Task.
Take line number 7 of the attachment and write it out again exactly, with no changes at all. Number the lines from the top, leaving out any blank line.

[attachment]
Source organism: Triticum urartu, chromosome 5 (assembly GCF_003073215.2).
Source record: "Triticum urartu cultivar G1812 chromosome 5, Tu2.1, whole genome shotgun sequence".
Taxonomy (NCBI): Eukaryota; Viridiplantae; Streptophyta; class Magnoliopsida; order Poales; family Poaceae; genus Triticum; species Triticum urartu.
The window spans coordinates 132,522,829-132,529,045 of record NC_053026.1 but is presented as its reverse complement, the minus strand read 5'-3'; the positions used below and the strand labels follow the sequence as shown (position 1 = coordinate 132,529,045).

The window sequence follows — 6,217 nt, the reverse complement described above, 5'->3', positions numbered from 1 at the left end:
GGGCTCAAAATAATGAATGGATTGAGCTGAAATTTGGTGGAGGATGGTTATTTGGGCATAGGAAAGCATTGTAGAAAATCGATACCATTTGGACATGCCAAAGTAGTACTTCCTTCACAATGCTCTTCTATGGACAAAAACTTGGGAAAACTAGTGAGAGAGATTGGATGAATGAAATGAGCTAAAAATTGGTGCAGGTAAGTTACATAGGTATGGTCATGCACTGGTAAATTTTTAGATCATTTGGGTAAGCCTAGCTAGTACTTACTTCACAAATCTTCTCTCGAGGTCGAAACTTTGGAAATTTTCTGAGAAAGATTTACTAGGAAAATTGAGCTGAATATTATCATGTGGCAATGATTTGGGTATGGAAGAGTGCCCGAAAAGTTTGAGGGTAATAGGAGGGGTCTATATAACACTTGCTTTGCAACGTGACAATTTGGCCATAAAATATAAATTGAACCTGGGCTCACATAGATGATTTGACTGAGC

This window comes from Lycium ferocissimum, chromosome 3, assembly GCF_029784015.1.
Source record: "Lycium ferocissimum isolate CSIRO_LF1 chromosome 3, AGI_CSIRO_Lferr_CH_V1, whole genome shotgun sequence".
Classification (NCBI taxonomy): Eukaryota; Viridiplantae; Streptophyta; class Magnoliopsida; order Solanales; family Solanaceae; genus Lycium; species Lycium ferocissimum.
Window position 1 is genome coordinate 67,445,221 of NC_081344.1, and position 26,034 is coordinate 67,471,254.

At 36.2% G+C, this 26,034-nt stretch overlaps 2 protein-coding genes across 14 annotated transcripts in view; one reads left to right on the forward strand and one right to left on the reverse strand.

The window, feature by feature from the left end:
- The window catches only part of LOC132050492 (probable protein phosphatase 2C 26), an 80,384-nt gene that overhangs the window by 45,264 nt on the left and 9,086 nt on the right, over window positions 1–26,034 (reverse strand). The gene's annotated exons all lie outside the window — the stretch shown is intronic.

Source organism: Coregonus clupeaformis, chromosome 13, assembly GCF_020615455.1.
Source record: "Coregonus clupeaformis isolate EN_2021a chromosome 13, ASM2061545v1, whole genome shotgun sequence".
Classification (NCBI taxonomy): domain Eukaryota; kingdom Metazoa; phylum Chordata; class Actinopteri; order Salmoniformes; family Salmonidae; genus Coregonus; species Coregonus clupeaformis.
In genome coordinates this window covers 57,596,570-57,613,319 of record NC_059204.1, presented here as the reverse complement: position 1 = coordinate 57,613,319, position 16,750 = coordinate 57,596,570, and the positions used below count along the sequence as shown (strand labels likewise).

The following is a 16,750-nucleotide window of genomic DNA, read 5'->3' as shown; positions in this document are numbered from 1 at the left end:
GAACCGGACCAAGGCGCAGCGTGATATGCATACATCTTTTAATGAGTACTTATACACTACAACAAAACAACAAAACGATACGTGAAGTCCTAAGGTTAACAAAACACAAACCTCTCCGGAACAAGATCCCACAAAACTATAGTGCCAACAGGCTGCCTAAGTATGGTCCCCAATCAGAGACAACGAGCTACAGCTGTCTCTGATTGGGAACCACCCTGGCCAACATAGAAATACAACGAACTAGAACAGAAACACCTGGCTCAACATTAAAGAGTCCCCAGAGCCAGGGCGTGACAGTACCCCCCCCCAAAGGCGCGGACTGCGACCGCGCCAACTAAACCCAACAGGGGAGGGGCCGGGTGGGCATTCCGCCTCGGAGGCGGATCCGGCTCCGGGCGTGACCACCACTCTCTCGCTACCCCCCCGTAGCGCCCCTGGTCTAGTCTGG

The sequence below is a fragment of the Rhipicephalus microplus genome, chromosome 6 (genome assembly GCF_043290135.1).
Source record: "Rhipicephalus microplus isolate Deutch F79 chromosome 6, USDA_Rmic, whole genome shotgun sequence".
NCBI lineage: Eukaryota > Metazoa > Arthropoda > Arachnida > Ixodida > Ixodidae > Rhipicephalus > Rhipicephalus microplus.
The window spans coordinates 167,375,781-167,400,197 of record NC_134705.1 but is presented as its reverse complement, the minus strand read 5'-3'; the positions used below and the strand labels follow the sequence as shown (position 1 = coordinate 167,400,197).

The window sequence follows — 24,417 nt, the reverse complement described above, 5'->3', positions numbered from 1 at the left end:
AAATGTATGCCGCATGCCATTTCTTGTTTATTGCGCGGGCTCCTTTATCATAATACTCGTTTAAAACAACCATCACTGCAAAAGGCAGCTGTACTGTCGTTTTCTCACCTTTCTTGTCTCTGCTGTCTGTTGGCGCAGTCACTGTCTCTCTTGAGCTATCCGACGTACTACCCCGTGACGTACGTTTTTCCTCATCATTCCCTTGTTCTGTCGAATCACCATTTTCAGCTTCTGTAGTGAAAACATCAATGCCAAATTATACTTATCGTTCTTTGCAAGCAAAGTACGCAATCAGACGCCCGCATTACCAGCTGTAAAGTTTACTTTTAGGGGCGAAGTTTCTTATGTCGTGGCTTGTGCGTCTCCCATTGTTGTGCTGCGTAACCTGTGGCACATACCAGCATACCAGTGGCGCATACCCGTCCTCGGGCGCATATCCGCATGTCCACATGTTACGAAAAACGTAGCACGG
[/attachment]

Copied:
This window comes from Lycium ferocissimum, chromosome 3, assembly GCF_029784015.1.